to the far end of Ridge Runner and seeing if Mimi, a local gardener, would be willing to house sit for us in a few weeks. It subsequently turned into a longer and more interesting ride.
We initially went to our intended destination. Mimi is a real gardener. She’s taken a large plot of uncultivated land and turned it into an agricultural mecca. Everything she’s planted has flourished, including green onions, the tops of which are now knee high. She’s even put in an irrigation system so that the plants get constant water.
She wasn’t at home (she’s living in a wall tent on the property), so we headed over to our friend Karen Hoppe’s place, getting there via gravel road, paved road, trail, and dirt/gravel road. Karen wasn’t home, but we took a close look at her garden. Mimi’s garden is in the ground while Karen’s is in raised beds. As with Mimi’s garden, Karen’s was weed free. It was very humbling, seeing both gardens. Don’t know how people do it.
We next headed down road, with the intention of turning onto a local trail that would take us in the direction of home. But we headed straight after I took note of a garage sale sign. My thought was that perhaps whoever was hosting this sale would have some tack for sale. I was on the lookout for a rain blanket – I’m going to need two for the competitive trail ride. This, I knew, was a longshot but worth giving a try.
As it turned out, the yard sale was being put on by neighbors Dale and Bonnie Zirkle, area horse people. They’re in the process of relocating to New Mexico, so another neighbor’s horses were occupying the adjacent pasture. We tied all three horses to nearby trees, where they could then watch the other horses.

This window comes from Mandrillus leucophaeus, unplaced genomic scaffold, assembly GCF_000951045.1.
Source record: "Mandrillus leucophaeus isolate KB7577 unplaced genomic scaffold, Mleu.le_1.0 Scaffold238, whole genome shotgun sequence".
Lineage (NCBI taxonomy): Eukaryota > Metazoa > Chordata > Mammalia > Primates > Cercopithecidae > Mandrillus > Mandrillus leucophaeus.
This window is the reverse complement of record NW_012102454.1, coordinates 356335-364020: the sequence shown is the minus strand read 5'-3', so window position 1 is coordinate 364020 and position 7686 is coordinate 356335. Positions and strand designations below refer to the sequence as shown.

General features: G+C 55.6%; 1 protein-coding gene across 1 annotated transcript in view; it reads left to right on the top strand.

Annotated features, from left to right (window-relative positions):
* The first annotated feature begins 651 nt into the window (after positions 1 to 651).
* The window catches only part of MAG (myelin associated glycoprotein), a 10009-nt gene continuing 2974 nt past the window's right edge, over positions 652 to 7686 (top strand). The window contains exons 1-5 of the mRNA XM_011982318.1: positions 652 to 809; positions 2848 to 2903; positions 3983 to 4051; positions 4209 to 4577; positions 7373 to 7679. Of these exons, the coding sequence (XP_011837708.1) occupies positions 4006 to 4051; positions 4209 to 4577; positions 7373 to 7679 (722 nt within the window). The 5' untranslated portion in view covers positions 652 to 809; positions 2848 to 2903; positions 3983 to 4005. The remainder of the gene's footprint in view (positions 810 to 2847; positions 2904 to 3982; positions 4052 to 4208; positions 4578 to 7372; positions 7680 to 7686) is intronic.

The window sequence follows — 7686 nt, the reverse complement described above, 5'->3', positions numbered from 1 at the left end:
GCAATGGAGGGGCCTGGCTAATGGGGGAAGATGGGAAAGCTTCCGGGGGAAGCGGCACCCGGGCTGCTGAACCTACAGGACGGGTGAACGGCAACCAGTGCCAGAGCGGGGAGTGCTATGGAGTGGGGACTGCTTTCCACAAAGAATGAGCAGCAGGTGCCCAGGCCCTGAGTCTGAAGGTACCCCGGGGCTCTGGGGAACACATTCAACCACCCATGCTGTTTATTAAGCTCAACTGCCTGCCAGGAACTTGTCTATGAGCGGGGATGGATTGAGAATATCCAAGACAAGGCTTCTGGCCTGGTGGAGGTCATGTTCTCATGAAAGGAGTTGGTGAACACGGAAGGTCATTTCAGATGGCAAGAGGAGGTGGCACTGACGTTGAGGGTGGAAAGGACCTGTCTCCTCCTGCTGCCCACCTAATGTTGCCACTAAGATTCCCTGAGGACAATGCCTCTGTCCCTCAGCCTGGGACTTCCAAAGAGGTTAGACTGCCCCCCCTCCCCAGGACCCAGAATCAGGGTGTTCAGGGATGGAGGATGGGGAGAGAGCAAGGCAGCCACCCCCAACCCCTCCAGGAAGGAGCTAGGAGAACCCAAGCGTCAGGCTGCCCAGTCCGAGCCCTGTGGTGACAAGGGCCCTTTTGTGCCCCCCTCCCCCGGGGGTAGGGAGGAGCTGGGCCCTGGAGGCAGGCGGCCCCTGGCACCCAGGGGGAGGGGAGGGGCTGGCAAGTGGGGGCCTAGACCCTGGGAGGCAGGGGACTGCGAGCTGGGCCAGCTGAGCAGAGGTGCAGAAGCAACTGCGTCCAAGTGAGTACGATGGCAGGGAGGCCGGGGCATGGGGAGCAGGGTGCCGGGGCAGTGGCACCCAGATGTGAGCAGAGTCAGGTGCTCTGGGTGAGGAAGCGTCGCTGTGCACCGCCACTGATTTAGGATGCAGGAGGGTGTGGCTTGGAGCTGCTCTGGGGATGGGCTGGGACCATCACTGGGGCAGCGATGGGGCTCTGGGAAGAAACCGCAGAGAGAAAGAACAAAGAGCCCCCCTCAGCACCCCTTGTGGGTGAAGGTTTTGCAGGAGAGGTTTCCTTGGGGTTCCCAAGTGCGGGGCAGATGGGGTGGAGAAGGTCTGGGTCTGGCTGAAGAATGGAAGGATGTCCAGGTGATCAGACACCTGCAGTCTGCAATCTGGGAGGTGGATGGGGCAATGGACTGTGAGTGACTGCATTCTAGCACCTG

Much to our surprise, numerous neighbors were present. One of them, Tony Kavalok, was selling some of his tack – and lo and behold, he just happened to have a rain blanket on hand. What were the odds of this? Pretty slim I’d say. I purchased it. It’s like new, needs two back straps. But it will keep one horse dry and warm.
We hung out for a while and had some pizza, and then continued on our way like travelers of old, the saddle blanket tied to the back of Pete’s saddle. Pete had picked up a black cowboy hat – he wore it for a bit then put his helmet back on. Our horses were clearly eager to get going. In fact, Raudi had a difficult time containing herself. But she did, verifying that she’s now a reliable trail horse. As I said to Pete, she by default has become my number one riding horse. Signy is no longer with us and now Pete is riding Tinni, so I have to ride her. The timing is good, for I now consider her to be trustworthy.
We returned home, coming up Murphy Road, the road we started out on. My only regret was that the three hour solstice ride wasn’t quite long enough.
Next: 172 6/23/14: Ryder’s Injury